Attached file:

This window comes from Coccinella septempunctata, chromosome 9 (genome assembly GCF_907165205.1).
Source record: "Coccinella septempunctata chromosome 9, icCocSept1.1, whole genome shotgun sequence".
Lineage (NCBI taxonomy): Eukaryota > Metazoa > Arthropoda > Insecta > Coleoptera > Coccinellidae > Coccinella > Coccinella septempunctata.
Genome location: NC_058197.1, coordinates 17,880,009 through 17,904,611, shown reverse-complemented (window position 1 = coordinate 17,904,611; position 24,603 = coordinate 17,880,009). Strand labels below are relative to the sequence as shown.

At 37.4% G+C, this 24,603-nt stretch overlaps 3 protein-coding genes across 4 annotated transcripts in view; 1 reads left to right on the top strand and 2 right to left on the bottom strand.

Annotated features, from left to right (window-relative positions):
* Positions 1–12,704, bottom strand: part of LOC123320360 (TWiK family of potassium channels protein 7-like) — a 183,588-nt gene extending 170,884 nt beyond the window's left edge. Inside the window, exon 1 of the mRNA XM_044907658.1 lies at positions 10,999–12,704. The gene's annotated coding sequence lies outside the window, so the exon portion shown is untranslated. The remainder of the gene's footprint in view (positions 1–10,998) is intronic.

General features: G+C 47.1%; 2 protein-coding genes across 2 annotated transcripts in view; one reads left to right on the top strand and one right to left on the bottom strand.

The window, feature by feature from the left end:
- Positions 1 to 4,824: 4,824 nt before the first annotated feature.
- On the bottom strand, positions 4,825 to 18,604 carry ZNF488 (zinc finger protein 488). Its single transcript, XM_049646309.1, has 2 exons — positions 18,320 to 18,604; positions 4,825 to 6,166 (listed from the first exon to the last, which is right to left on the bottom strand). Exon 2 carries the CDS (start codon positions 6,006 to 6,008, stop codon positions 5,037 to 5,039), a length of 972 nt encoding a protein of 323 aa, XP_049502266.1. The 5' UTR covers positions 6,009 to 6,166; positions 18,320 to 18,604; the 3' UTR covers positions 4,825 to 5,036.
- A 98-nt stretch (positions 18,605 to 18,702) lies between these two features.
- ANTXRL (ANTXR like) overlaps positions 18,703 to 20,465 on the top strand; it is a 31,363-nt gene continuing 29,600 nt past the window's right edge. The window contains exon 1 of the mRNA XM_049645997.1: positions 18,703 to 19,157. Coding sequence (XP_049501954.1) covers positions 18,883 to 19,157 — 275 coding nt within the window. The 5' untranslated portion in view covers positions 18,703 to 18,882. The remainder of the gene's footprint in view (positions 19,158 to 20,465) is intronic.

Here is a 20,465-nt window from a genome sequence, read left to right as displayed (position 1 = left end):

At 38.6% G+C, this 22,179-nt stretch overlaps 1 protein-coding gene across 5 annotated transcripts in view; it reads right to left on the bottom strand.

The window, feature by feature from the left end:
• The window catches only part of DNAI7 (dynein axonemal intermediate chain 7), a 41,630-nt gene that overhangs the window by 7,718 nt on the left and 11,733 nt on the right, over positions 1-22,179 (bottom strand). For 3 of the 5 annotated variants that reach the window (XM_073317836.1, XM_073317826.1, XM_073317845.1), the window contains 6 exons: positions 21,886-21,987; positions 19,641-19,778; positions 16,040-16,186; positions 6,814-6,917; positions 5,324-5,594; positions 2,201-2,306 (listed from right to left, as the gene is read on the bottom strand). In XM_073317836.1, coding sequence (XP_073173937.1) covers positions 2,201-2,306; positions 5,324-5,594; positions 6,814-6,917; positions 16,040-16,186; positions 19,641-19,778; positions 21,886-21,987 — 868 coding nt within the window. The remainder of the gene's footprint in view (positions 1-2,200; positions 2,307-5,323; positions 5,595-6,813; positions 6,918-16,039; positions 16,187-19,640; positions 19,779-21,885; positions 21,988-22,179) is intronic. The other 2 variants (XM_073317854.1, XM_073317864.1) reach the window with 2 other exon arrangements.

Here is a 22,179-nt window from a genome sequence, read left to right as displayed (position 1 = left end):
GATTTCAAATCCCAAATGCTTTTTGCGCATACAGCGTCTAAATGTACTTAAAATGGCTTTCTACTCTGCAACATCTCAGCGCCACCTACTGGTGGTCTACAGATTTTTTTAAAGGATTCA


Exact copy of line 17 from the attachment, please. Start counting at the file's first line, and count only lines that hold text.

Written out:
• The window catches only part of DNAI7 (dynein axonemal intermediate chain 7), a 41,630-nt gene that overhangs the window by 7,718 nt on the left and 11,733 nt on the right, over positions 1-22,179 (bottom strand). For 3 of the 5 annotated variants that reach the window (XM_073317836.1, XM_073317826.1, XM_073317845.1), the window contains 6 exons: positions 21,886-21,987; positions 19,641-19,778; positions 16,040-16,186; positions 6,814-6,917; positions 5,324-5,594; positions 2,201-2,306 (listed from right to left, as the gene is read on the bottom strand). In XM_073317836.1, coding sequence (XP_073173937.1) covers positions 2,201-2,306; positions 5,324-5,594; positions 6,814-6,917; positions 16,040-16,186; positions 19,641-19,778; positions 21,886-21,987 — 868 coding nt within the window. The remainder of the gene's footprint in view (positions 1-2,200; positions 2,307-5,323; positions 5,595-6,813; positions 6,918-16,039; positions 16,187-19,640; positions 19,779-21,885; positions 21,988-22,179) is intronic. The other 2 variants (XM_073317854.1, XM_073317864.1) reach the window with 2 other exon arrangements.